'This One Thing I Do.' John Brown of Broughton Place. - I
Writing of one Scottish Brown whose name is well-known, but whom little is known about, our thoughts were turned to another, a man whose commentaries are in all the Churches, but of whom we suspect little is known. That man is Dr. John Brown of Broughton Place Secession Church, Edinburgh. This is the John Brown who wrote 'Discourses and Sayings of Our Lord', commentaries on Romans, Galatians, Hebrews and I Peter, and many other books. Most reformed ministers have some of his books in their libraries, but how many know anything about the man?
John Brown was no relation to David Brown that we know of, but he was the grandfather of a far more famous Brown, John Brown of Haddington. The one-time shepherd boy who had learned Greek whilst tending the flock had become a minister and the leading theologian of his denomination, dying as theological professor (this John Brown is our illustration). He also gave rise to a dynasty of John Browns. The eldest son of the patriarch of Haddington, also named John Brown, was graciously converted and called to the Christian ministry in the village of Whitburn, West Lothian. There he spent more than half a century as pastor of the Burgher Secession congregation. Whitburn is still a fairly attractive little village, and in 1777, when the younger John Brown was called there, it was a wild, remote place. John Brown of Whitburn was the first pastor of the church to which he was called, and in his seclusion he maintained the theology he had learned from his great father. He read the Puritans, the Reformers, and the old Scots Divines. Thomas Boston and of course the Erskines were among his favourite authors, and he often contributed articles on these great men. He busied himself in keeping their lives and writings in the public eye, and wrote several books of his own to that end.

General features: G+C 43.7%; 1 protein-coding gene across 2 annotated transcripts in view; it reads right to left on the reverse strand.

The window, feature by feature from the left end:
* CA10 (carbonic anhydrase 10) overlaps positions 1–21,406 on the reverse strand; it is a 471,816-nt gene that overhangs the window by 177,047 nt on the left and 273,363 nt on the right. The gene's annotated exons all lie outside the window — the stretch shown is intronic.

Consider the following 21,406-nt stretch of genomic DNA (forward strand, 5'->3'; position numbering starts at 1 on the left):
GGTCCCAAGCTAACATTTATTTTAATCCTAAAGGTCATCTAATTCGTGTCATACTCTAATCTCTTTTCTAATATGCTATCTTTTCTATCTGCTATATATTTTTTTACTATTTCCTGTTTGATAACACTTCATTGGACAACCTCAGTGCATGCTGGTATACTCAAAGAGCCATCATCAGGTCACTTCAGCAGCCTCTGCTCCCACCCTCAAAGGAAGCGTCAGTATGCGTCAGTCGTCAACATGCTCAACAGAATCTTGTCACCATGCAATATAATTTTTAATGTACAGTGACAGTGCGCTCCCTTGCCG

Although settled in a small village in the uplands between Edinburgh and Glasgow, John Brown's concerns extended far beyond his immediate neighbourhood. Since the great bridges over the Firth of Forth had not yet been constructed the cattle drovers from the Highlands had to pass through Whitburn on their way to market, and John Brown was horrified to find that few of the cattle-drovers he spoke to could read the tracts that he gave them in English or in the Gaelic. So the minister of Whitburn gave some of his time to missionary visits to the Highlands. Such a man might have been overwhelmed by the reputation of his father, but under God, he laboured in his own sphere, and was held in respect for what he himself had done.
He had married Isabella Cranston, a native of Kelso who had moved to London, and whom he had met whilst supplying the pulpit of the Secession Church in London. Isabella was a woman of humble background but remarkable mental ability. She also had a deep work of grace in her heart at such a young age that she was admitted to the Lord's table at the age of twelve, a thing almost unknown in the strict discipline of the Secession Church. She was the sort of minister's wife they write books about. If anyone thought John Brown was marrying below his station, such thoughts would soon have been forgotten.
John Brown, the subject of this series, was the eldest son of this remarkable couple, though their third child. He was born in 1784, in the manse at Whitburn. God willing, we shall have something to say about his early years next time.
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